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Northam signs renewable energy legislation 

Credit:  CBS19 NEWS | August 20th | www.cbs19news.com ~~

Legislation that aims to accelerate Virginia’s transition to carbon-free energy generation has been ceremonially signed.
Governor Ralph Northam signed the Virginia Clean Economy Act on Tuesday, establishing energy efficiency standards and providing a pathway for new investments in solar, onshore and offshore wind, and energy storage.

“We are at a pivotal moment to secure an affordable, clean energy future in Virginia,” said Northam. “Together, these pieces of legislation put the Commonwealth in position to meet the urgency of the climate crisis, and lead the transition to renewable energy in a way that captures the economic, environmental, and health benefits for all Virginians. And these bills also send a strong, clear message about the broader impacts of pollution that must be considered when choosing our energy resources.”

According to a release, this legislation created a mandatory renewable portfolio standard to achieve 30 percent renewable energy by 2030.

It also mandates an energy efficiency resource standard and a path to a carbon-free electric grid by 2045.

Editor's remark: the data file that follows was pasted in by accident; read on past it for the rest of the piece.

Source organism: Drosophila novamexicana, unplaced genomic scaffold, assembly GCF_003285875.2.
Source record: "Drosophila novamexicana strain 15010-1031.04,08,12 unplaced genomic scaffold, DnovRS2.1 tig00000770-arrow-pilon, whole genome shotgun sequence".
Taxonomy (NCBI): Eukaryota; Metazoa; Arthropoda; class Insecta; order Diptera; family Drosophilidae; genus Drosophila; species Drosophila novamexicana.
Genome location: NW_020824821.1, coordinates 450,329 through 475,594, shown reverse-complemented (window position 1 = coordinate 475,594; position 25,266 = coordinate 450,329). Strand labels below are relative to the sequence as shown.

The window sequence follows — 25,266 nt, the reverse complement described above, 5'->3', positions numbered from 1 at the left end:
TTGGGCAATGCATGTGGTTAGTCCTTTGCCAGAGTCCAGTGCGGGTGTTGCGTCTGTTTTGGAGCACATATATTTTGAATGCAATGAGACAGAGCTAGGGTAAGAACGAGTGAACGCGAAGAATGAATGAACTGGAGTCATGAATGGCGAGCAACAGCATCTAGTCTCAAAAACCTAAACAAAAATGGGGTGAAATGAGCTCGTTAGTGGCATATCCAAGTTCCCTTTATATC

Additionally, the bill says that 16,100 megawatts of solar and onshore wind, 5,200 megawatts of offshore wind, and 2,700 megawatts of energy storage are in the public interest of the Commonwealth.

Northam also signed legislation advancing shared solar and energy storage programs, transforms the rooftop solar market, directing the State Corporation Commission to determine when electric utilities should retire coal-fired or natural gas-fired electric generation facilities, supporting new investments in solar energy, and more.

To learn more about clean energy legislation that passed the 2020 General Assembly’s regular session, click here.

Source:  CBS19 NEWS | August 20th | www.cbs19news.com

This article is the work of the source indicated. Any opinions expressed in it are not necessarily those of National Wind Watch.

The copyright of this article resides with the author or publisher indicated. As part of its noncommercial educational effort to present the environmental, social, scientific, and economic issues of large-scale wind power development to a global audience seeking such information, National Wind Watch endeavors to observe “fair use” as provided for in section 107 of U.S. Copyright Law and similar “fair dealing” provisions of the copyright laws of other nations. Send requests to excerpt, general inquiries, and comments via e-mail.

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